Restricting device installation using Group Policy
In addition to specifying driver installation and search
restrictions, you can use Group Policy settings to allow or prevent
installation of devices based on the device type. The related policy
settings are found under Computer Configuration\Administrative
Templates\System\Device Installation\Device Installation
Restrictions and include the following:
Allow Administrators To Override Device Installation
Allow Installation Of Devices Using Drivers That Match
These Device Setup Classes
Prevent Installation Of Drivers That Match These Device
Allow Installation Of Devices That Match Any Of These
Prevent Installation Of Devices That Match Any Of These
Prevent Installation Of Removable Devices
Prevent Installation Of Devices Not Described By Other
Time (In Seconds) To Force Reboot When Required
You can configure these policies by following these
Access the policy for the appropriate site, domain, or
organizational unit (OU).
Expand Computer Configuration, then Administrative
Templates, then System, then Device Installation, and then Device Installation Restrictions.
Double-tap or double-click the appropriate policy to view
its Properties dialog box.
Set the state of the policy as Not Configured if you don’t
want the policy to be applied, Enabled if you want the policy to
be applied, or Disabled if you want to block the policy from
being used (all as permitted by the Group Policy
If you are enabling the policy and it has a Show option,
tap or click Show to use the Show Contents dialog box to specify
which device IDs should be matched to this policy. Tap or click
Device installation restrictions will not take effect until
computers are restarted. To force computers to restart when device
installation restrictions are changed, you can enable and configure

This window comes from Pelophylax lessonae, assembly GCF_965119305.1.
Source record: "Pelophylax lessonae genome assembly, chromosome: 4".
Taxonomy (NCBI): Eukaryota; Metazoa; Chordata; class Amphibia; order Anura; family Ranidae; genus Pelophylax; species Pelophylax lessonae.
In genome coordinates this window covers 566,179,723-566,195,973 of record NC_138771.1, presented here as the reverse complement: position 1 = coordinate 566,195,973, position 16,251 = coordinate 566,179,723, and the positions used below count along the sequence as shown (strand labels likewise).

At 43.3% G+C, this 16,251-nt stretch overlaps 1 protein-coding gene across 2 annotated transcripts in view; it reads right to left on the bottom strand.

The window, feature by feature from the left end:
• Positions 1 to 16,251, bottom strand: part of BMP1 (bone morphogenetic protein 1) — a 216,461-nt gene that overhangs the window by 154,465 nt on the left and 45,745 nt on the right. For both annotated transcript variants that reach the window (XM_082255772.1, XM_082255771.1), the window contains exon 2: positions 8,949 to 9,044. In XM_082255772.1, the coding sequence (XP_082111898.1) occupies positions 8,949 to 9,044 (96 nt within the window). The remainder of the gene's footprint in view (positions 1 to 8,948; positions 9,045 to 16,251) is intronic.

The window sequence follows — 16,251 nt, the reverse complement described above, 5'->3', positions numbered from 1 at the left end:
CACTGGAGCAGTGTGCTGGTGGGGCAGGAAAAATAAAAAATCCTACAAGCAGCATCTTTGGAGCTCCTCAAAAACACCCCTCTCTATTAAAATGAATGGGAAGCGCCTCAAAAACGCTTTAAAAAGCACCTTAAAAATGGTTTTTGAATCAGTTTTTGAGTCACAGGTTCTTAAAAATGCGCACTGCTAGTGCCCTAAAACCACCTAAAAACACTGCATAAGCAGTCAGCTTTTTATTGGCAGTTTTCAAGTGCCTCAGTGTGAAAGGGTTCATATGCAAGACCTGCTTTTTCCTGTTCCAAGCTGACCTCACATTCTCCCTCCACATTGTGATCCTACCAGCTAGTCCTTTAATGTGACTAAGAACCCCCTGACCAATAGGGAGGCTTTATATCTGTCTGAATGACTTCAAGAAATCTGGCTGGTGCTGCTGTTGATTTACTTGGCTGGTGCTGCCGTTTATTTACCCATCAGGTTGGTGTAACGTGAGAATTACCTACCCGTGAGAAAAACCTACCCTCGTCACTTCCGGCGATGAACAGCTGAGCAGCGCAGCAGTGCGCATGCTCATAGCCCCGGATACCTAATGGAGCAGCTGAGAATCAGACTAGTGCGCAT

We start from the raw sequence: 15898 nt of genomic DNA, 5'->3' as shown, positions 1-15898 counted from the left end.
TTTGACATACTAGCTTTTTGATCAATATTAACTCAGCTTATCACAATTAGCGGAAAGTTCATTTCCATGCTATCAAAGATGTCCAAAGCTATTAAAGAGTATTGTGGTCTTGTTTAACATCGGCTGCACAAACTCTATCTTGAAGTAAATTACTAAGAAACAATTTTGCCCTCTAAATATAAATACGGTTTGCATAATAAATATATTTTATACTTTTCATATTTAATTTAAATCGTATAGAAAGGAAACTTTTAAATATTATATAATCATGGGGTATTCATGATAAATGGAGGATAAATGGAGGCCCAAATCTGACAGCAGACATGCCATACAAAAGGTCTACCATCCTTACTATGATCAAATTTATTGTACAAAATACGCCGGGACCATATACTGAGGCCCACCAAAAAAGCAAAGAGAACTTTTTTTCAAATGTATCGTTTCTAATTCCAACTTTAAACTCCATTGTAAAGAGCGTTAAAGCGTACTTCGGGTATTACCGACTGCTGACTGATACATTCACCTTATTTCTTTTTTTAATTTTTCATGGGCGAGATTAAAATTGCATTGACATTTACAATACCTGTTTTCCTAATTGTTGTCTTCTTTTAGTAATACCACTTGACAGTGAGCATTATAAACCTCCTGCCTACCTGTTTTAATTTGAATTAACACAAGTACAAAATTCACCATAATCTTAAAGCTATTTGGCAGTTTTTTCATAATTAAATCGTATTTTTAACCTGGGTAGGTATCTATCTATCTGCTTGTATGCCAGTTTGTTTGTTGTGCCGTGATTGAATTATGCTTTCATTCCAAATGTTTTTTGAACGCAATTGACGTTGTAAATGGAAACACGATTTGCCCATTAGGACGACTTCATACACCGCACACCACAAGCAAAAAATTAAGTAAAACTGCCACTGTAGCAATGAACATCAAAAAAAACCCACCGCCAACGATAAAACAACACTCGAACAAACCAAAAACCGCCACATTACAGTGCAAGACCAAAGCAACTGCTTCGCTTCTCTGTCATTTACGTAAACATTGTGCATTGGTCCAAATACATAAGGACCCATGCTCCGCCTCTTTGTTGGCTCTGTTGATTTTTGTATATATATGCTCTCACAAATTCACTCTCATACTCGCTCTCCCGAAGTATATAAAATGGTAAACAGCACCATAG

the Time (In Seconds) To Force Reboot When Required
policy. For example, you might want to force computers to restart
within 60 minutes of the policy change. If so, you’d enter 3600 in
the Reboot Timeout (In Seconds) box.
Occasionally, you’ll find that an updated driver doesn’t work
as expected. It could cause problems, such as device failure or
system instability. Generally, this shouldn’t occur when you’ve
installed signed device drivers. However, it can sometimes occur with
any device driver—even those published through Windows
If you suspect that an updated driver is causing the system or
device problems you are experiencing, you can attempt to recover the
system to the previously installed device driver. To do this, follow
If you are having problems starting the system, you need
to start the system in safe mode.
In Computer Management, select the Device Manager node.
You should now see a complete list of devices installed on the
system. By default, this list is organized by device
Press and hold or right-click the device you want to
manage, and then select Properties. This opens the Properties
dialog box for the device.
Tap or click the Driver tab, and then tap or click Roll
Back Driver. When prompted to confirm the action,
tap or click Yes.
Tap or click Close to close the driver’s Properties dialog
If the driver file hasn’t been updated, a backup drive file
won’t be available. In this case, the Roll Back Driver button will
be disabled and you will not be able to tap or click it. In this
case, you should check the manufacturer’s website for available